An Italian study could pave the way for greater access to domestic violence support as British Columbia continues to see high numbers of cases.
Google searches could be useful in predicting the number of domestic violence cases during periods of isolation, according to a new study.
Based in Italy, the study found a significant correlation between the number of calls to the Italian national helpline and the number of online searches using keywords, such as domestic violence or femicide.
The researchers used Google Trends to collect three different sets of anonymous Google search data between March 2013 and June 2020. Based on this data, the researchers suggest that tracking these searches could help predict potential threats of violence between intimate partners (IPV) before and during a crisis, such as the COVID-19 pandemic.
Thanks to this new methodology, cases such as the 120% jump in calls that the Italian anti-violence helpline received during the first wave of COVID-19, according to the study, could be better predicted.
Selin Köksal, co-author and doctoral student in public policy at Bocconi University, said that at some point during Italy’s first lockdown, even women’s shelters had to close.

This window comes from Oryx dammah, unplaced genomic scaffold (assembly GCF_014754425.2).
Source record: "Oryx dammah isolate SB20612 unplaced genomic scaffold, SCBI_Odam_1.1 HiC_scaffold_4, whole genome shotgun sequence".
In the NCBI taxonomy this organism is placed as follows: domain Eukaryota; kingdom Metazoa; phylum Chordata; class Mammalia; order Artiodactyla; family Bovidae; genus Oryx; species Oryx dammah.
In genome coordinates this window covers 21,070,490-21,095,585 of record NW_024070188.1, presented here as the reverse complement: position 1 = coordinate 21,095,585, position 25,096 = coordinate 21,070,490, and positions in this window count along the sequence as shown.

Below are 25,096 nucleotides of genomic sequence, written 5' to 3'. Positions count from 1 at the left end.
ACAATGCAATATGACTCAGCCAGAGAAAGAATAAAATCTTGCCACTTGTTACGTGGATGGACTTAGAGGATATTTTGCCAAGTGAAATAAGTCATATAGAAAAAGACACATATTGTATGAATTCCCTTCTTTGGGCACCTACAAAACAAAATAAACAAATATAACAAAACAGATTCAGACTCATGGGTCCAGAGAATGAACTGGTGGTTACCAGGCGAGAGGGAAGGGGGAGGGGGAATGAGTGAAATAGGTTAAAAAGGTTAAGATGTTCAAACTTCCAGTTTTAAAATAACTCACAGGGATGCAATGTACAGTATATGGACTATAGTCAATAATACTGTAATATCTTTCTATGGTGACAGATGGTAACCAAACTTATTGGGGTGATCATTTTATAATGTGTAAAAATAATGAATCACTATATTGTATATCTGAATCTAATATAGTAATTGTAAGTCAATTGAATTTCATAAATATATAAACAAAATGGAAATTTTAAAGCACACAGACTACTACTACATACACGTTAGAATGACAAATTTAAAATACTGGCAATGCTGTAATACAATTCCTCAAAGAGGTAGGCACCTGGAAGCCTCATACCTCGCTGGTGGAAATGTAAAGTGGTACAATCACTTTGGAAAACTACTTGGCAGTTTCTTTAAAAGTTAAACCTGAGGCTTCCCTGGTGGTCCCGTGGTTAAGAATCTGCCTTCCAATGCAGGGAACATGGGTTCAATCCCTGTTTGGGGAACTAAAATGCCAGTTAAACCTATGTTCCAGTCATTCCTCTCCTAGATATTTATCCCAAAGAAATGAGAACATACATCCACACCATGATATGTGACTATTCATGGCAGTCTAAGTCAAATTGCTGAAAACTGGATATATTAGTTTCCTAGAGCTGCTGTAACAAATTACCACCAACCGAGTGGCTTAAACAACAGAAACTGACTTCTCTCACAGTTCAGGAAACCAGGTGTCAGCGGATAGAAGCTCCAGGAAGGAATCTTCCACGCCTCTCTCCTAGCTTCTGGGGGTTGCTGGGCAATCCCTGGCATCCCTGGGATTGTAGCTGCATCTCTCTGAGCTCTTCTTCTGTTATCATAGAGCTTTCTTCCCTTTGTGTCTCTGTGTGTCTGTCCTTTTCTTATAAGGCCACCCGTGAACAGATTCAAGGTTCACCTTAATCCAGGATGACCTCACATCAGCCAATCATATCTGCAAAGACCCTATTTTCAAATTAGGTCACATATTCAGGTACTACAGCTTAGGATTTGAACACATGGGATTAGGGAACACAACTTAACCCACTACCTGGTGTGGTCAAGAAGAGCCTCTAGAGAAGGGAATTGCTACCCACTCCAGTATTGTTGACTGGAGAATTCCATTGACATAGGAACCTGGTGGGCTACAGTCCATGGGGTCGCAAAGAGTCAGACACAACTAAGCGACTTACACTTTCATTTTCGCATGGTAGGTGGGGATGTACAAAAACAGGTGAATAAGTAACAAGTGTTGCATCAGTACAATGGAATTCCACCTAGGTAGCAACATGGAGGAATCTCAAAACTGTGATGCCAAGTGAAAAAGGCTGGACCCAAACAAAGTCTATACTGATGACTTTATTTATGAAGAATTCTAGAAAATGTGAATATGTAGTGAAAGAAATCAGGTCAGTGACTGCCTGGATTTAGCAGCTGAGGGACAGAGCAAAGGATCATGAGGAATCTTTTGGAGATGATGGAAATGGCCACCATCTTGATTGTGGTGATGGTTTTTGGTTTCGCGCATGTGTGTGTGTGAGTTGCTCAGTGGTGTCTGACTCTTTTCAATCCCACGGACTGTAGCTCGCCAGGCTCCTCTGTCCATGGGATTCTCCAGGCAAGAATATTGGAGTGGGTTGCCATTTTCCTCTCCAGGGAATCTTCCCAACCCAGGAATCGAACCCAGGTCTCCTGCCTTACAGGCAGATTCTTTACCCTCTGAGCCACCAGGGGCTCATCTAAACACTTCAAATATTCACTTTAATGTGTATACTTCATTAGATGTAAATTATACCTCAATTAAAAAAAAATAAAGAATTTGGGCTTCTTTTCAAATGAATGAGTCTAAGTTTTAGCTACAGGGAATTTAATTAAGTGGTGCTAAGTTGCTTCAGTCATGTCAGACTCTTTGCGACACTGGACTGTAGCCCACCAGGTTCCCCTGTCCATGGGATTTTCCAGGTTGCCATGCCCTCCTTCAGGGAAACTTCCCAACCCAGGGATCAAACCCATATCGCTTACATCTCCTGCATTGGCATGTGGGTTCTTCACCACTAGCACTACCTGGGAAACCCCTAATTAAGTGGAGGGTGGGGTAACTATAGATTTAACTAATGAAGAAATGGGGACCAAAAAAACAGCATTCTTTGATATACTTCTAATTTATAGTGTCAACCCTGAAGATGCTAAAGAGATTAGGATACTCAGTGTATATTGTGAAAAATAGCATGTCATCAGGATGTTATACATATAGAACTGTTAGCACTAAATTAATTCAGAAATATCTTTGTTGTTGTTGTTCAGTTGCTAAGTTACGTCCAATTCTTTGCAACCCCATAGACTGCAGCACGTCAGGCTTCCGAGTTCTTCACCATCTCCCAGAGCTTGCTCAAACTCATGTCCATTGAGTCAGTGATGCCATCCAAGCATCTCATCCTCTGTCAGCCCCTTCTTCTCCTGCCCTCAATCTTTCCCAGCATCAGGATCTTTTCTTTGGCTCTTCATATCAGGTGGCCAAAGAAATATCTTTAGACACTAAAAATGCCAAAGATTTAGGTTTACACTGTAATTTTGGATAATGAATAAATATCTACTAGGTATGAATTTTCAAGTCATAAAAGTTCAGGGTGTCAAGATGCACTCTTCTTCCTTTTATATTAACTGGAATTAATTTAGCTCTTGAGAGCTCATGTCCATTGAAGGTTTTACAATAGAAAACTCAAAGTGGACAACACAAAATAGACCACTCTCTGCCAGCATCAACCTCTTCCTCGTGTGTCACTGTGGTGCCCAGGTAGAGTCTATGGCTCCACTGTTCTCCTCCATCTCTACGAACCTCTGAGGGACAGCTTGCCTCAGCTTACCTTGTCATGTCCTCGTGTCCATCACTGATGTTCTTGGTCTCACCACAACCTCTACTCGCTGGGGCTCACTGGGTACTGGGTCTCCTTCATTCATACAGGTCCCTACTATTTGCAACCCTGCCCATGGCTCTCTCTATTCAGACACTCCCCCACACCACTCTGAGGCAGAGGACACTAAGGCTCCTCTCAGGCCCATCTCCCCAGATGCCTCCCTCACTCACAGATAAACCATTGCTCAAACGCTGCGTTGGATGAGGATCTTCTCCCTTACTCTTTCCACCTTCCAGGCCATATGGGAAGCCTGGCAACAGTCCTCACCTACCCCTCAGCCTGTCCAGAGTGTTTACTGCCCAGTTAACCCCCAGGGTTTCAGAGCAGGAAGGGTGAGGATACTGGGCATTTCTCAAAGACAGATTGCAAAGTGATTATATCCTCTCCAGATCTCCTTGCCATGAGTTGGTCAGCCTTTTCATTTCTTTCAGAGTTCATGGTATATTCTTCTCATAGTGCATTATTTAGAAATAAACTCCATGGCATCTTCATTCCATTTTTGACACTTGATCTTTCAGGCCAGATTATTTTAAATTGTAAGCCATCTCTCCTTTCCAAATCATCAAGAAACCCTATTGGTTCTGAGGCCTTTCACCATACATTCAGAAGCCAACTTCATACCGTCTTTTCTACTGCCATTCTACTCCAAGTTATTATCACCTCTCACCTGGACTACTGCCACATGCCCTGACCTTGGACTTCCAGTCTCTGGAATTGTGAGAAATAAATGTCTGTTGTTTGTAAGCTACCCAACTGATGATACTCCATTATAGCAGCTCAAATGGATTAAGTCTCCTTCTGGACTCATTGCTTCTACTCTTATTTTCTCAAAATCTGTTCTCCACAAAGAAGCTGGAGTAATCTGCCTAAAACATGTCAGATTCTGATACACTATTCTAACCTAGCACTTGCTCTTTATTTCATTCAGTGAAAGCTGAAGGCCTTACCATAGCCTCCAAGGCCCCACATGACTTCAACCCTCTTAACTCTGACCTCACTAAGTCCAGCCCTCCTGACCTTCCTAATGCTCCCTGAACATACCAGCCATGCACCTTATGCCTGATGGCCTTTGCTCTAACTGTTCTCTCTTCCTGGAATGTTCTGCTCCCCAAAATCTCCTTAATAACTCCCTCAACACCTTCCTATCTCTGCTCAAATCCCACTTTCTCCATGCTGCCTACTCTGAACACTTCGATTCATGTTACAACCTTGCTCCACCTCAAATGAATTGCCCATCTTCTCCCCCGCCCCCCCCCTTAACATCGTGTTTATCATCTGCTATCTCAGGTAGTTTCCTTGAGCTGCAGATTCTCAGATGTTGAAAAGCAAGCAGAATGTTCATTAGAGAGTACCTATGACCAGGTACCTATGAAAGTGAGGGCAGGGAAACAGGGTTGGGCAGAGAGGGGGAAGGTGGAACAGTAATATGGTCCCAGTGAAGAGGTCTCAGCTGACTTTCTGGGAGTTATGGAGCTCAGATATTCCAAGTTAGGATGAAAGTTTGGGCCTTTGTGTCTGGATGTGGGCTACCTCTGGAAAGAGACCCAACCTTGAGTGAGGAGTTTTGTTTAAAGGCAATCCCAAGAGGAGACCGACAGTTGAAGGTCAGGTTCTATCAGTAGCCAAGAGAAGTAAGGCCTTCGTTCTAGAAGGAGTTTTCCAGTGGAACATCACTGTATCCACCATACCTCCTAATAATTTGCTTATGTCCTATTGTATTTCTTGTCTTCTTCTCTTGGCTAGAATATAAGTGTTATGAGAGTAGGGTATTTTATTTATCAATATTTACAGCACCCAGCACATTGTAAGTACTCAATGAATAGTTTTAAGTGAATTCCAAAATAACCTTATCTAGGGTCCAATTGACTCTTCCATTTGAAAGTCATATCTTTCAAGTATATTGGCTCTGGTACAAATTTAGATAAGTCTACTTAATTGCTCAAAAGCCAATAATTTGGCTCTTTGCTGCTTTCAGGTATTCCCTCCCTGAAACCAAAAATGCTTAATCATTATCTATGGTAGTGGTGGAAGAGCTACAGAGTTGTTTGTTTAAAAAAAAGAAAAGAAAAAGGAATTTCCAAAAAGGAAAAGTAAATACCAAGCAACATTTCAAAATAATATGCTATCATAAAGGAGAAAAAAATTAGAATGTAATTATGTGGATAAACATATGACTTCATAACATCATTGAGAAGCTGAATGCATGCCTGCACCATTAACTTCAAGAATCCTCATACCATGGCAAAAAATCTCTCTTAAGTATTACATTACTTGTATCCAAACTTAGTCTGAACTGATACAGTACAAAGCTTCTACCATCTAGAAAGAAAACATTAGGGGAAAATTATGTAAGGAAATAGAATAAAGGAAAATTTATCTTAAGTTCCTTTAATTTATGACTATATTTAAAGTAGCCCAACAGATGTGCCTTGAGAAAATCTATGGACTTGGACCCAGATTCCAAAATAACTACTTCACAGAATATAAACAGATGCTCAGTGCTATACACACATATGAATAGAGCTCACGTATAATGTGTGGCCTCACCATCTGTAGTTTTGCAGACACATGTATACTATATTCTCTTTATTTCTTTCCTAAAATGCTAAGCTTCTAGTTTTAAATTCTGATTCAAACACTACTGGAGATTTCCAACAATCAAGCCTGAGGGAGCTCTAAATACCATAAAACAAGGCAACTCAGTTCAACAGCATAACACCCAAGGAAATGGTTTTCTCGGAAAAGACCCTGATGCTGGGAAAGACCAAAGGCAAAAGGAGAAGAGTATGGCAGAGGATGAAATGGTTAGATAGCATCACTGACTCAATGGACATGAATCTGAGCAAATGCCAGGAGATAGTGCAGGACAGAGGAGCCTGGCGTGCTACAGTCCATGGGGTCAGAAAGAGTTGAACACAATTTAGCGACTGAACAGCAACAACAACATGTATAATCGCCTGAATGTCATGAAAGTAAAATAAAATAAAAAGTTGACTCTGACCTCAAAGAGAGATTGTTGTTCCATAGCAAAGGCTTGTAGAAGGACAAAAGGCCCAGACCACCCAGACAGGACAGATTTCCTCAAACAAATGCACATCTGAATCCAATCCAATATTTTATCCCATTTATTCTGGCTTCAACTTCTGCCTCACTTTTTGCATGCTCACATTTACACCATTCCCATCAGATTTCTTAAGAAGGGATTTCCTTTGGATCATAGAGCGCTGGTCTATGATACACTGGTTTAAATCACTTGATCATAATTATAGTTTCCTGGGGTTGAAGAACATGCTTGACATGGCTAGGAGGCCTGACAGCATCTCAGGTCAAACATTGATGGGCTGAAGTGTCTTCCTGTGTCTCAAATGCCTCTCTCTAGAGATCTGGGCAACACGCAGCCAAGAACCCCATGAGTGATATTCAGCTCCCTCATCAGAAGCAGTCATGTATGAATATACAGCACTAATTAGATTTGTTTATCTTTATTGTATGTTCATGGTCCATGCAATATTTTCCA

Right now, Köksal said the internet may be the only way for victims of domestic violence to seek help.
“In a situation where there is a public health crisis like the one we experienced during the pandemic, the relevance of Google searches actually increases,” she said.
The Power of the Internet
The Internet can be a powerful tool in times of crisis. According to the study, while reports of domestic violence often decrease during a crisis, online connectivity often increases.
It’s something that Angela Marie MacDougall, Executive Director of Vancouver’s Battered Women’s Support Services (BWSS), is well aware of.
From early March 2020 to late March 2022, MacDougall said BWSS had responded to more than 100,000 service requests from Canadians.